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U.S. Lacks a National Security Strategy

By John Ubaldi
Contributor, In Homeland Security

After 13 years of perpetual conflict in both Iraq and Afghanistan, the U.S. still lacks a comprehensive national security strategy to combat the changing dynamics of the world around us.

In a recently released report sponsored by U.S. Army Special Operations Command, and conducted within the RAND Arroyo Center’s Strategy Doctrine and Resources Program, the U.S. still doesn’t have a coherent national strategy to meet the challenges of a changing global environment.

Commanding General of U.S. Army Special Operations Command, Lt. Gen. Charles Cleveland stated, “I don’t think we understand completely the fight we are in.”

Cleveland continued, “We are in a competition where it looks like football to us, but it’s really a game of soccer, with elements of rugby and lacrosse.”

Far too often the U.S. national security apparatus seems to be fighting the last conflict and has not adjusted to the new realities of the threats posed by Islamic extremists. The conflicts and challenges confronted by the United States are far different than any experienced in its history, and must be dealt with beyond just utilizing military power.

Joseph Nye, currently a University Distinguished Service Professor at Harvard, coined the term “soft power,” which utilizes the concept of co-opting, rather than pressure, as a means or persuasion, which has come to be known as “smart power.”

This concept made headlines recently but many misunderstood its application, and the need is more urgent to grasp its application of utilizing all elements of U.S. national power, not solely relying on a military solution.

The failure to address a comprehensive strategy caught the U.S. unprepared in dealing with the “Arab Spring” revolt throughout the Middle East, and in the rise of the Islamic State of Iraq and Syria (ISIS). This lack of strategic planning turned an insurgency, able to conduct maneuver warfare and information operations, into a viable nation state.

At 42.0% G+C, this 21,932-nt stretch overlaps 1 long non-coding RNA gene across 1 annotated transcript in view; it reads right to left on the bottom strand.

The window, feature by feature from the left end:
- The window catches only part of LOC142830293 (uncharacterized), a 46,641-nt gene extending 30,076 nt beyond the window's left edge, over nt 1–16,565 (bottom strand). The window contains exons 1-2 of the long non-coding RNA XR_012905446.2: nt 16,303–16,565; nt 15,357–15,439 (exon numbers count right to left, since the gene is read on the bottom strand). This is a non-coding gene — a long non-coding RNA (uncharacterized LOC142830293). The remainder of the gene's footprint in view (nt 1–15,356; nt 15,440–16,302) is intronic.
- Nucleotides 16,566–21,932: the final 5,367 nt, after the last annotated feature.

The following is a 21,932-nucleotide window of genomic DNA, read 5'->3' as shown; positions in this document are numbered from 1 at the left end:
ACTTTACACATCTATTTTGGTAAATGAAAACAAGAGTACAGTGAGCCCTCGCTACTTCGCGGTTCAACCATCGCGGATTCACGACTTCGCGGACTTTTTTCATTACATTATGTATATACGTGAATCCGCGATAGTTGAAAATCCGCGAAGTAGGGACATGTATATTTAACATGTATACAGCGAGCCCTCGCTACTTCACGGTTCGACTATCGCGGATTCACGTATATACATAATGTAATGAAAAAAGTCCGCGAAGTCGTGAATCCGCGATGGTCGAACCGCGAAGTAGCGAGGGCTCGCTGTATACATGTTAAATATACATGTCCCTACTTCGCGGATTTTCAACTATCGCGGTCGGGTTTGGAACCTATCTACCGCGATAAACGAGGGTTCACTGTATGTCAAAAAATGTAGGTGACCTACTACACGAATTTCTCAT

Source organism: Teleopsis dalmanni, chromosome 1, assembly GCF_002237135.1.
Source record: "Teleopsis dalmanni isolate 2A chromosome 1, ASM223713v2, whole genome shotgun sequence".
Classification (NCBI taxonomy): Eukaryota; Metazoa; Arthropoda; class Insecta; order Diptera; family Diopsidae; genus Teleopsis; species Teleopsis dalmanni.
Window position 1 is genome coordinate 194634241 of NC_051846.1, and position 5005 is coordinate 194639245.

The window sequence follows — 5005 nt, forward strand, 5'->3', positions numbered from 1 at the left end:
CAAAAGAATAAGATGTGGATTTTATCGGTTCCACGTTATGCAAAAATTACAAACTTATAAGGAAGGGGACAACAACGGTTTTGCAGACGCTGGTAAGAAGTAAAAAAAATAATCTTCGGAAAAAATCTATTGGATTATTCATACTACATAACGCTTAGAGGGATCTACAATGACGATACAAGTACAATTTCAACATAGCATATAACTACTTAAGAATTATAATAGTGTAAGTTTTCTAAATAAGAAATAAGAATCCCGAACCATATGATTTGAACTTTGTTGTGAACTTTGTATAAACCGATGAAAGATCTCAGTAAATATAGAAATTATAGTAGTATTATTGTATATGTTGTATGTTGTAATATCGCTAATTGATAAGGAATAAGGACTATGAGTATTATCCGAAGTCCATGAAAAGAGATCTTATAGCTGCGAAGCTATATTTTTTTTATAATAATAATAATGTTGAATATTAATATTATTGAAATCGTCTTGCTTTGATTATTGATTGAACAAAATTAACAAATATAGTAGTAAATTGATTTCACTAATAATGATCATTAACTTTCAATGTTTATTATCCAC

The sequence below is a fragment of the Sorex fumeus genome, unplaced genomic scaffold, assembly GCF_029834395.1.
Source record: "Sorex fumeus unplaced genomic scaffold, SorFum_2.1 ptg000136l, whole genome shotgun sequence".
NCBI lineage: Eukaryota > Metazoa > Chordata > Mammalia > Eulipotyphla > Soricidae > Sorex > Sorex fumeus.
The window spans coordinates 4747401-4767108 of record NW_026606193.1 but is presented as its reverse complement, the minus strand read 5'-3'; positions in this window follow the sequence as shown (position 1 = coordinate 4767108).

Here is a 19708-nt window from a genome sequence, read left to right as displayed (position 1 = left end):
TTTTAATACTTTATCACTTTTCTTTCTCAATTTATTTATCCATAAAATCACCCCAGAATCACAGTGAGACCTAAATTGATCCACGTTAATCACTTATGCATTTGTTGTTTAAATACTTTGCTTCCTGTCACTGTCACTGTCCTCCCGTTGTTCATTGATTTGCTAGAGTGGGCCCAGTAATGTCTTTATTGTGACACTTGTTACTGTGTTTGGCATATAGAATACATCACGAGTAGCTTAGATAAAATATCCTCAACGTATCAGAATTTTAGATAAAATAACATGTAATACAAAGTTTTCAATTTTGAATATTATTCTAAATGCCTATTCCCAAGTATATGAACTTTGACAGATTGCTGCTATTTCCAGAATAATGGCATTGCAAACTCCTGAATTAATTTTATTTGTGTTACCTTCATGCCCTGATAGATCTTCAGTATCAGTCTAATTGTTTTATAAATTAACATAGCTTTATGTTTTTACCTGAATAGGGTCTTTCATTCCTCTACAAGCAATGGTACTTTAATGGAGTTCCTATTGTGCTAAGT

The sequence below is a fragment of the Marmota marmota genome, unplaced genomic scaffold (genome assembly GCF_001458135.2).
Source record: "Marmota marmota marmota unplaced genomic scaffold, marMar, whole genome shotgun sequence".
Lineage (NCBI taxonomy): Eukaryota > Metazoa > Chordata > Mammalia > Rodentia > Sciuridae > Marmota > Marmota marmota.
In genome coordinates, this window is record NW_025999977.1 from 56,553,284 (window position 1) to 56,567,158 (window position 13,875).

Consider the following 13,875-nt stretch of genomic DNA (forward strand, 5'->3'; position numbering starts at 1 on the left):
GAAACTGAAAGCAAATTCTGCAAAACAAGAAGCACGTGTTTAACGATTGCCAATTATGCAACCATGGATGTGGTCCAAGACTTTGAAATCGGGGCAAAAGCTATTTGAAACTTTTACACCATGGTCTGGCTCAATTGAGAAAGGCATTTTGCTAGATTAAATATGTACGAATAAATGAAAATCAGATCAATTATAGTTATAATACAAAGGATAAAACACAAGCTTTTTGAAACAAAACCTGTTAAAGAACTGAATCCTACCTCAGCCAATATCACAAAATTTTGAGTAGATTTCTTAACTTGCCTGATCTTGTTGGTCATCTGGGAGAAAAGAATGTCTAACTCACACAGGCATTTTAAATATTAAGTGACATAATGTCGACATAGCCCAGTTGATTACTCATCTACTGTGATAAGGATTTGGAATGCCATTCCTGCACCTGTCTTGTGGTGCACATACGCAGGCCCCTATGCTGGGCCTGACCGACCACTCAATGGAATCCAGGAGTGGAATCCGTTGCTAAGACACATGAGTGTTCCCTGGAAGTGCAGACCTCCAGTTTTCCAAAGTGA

The sudden emergence of ISIS had the U.S. scrambling to figure out what strategy to pursue; but again, the military option was the only option national security planners were willing to utilize.

The Middle East is not the only area where lack of a national security policy has further hampered the U.S. The Ukraine crisis this past summer opened up a lack of clarity on what the U.S. strategic objectives were in stifling Russian aggression in Ukraine. If we are unsure of our strategic objectives, how then can we get our allies to work in conjunction with us?

This lack of strategic vison is manifesting itself in Afghanistan as the U.S. prepares to end combat operations at the end of this year. President Obama is leaving behind a residual force which only seems to grow larger over time, but what is missing is a lack of a coherent strategy encompassing a political strategy for the region.

Far too often a military strategy is the only course of action undertaken by the U.S., without fully understanding all the other political and civil dimensions of the country, and of the region.

Tuesday’s attack in Peshawar by the Pakistani Taliban against the government of Pakistan represents a wake-up call for the U.S., as it completes its perceptive withdrawal from Afghanistan—still not having communicated what the U.S. political/military strategy for Afghanistan will be.

The RAND report articulates the continued deficiency of U.S. national security strategists, and that a tendency among both civilian policymakers and the military, has been to focus on tactical issues, troop levels and timelines, rather than the political factors that ultimately determine success. The U.S. military continues to believe that the political aspect of war is either not part of war or is entirely up to the civilians to address. Finally, the political element of war is further obscured by a focus on governing capacity, which is a separate, long-term, institutional issue that is often secondary to resolving conflict.

As the 2016 presidential campaign begins, it is time to fully vet the candidates on how they intend to craft a global U.S. strategy; because if we do not encompasses all elements of U.S. national power, and fail to conceptualize a coherent strategy, we are doomed to repeat history.


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